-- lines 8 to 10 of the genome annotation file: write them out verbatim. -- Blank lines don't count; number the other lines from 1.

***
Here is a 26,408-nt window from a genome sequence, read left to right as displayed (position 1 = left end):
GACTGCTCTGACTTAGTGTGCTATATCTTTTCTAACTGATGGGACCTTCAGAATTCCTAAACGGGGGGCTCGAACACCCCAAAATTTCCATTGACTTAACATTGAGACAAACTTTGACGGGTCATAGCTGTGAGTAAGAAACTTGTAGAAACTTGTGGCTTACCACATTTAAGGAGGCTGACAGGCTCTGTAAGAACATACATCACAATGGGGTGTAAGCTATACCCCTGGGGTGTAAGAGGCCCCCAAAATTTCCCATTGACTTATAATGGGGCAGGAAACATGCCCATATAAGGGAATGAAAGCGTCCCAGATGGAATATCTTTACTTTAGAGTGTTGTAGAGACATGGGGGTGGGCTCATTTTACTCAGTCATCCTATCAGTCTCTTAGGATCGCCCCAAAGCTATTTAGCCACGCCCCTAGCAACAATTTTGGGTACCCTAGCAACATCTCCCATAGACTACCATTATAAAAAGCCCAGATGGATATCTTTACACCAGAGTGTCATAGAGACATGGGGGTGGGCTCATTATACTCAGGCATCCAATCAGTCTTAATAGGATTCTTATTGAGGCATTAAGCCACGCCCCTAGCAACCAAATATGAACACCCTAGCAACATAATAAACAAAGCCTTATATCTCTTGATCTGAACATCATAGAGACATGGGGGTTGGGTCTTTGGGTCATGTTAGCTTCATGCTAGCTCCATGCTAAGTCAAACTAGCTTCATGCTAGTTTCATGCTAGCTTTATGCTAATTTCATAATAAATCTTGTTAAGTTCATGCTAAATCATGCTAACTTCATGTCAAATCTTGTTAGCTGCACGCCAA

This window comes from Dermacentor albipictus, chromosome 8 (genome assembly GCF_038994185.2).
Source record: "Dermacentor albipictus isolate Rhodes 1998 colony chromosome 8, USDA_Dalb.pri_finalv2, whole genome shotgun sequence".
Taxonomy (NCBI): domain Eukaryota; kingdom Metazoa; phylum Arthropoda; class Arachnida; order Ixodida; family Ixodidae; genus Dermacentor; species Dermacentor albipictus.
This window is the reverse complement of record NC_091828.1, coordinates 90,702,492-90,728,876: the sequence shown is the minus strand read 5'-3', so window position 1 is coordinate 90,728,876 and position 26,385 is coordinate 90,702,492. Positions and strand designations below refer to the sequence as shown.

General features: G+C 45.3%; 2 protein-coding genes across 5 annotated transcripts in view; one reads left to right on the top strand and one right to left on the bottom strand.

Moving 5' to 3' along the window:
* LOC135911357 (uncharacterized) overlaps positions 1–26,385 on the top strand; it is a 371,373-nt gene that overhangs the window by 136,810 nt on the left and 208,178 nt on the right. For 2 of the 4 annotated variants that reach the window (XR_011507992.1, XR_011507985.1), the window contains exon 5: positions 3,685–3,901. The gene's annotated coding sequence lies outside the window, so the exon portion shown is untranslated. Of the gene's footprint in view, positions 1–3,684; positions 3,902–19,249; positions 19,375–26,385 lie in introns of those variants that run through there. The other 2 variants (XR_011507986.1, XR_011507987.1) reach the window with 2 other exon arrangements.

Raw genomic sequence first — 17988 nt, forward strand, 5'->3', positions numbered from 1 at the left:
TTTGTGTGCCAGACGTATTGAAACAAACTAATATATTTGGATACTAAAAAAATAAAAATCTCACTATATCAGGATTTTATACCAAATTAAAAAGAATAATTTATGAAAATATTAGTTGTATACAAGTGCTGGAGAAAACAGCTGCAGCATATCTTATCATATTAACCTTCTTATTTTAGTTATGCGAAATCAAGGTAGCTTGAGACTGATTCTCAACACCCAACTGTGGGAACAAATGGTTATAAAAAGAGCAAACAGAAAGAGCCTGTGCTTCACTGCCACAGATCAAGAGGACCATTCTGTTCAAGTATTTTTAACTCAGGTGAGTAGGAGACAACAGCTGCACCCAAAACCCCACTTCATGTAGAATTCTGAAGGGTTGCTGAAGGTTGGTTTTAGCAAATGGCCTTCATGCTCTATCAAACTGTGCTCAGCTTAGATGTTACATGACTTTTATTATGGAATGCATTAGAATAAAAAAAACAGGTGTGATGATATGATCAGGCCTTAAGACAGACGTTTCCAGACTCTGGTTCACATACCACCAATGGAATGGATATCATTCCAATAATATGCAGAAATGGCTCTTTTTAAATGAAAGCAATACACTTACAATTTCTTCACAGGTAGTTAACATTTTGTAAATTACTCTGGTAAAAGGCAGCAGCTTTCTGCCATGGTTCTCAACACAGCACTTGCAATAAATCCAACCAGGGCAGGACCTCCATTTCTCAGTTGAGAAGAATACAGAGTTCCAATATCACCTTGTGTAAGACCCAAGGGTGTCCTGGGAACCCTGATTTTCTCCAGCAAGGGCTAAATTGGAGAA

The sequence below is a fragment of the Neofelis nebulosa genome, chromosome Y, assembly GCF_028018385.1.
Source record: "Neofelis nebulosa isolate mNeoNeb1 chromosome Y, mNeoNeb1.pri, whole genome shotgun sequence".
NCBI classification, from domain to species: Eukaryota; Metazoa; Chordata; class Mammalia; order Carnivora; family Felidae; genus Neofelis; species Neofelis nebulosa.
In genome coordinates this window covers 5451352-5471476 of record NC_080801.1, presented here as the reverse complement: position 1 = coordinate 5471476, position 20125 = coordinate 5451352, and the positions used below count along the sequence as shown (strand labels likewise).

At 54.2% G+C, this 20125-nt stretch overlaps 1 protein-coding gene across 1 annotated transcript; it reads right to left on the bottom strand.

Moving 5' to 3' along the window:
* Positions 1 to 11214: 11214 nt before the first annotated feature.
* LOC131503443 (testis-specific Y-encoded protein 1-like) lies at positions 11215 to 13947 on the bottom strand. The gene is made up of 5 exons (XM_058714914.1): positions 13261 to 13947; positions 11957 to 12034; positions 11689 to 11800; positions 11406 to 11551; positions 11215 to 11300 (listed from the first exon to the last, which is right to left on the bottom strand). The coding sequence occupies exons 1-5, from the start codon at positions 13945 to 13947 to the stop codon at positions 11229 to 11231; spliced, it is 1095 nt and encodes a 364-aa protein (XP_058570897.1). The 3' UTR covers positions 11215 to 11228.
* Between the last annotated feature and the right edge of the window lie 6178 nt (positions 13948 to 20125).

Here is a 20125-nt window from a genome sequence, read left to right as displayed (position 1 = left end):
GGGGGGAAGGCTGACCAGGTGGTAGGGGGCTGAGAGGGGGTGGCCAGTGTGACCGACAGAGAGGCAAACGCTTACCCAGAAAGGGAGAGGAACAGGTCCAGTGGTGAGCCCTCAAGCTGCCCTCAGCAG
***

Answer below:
Moving 5' to 3' along the window:
* LOC135911357 (uncharacterized) overlaps positions 1–26,385 on the top strand; it is a 371,373-nt gene that overhangs the window by 136,810 nt on the left and 208,178 nt on the right. For 2 of the 4 annotated variants that reach the window (XR_011507992.1, XR_011507985.1), the window contains exon 5: positions 3,685–3,901. The gene's annotated coding sequence lies outside the window, so the exon portion shown is untranslated. Of the gene's footprint in view, positions 1–3,684; positions 3,902–19,249; positions 19,375–26,385 lie in introns of those variants that run through there. The other 2 variants (XR_011507986.1, XR_011507987.1) reach the window with 2 other exon arrangements.

Raw genomic sequence first — 17988 nt, forward strand, 5'->3', positions numbered from 1 at the left: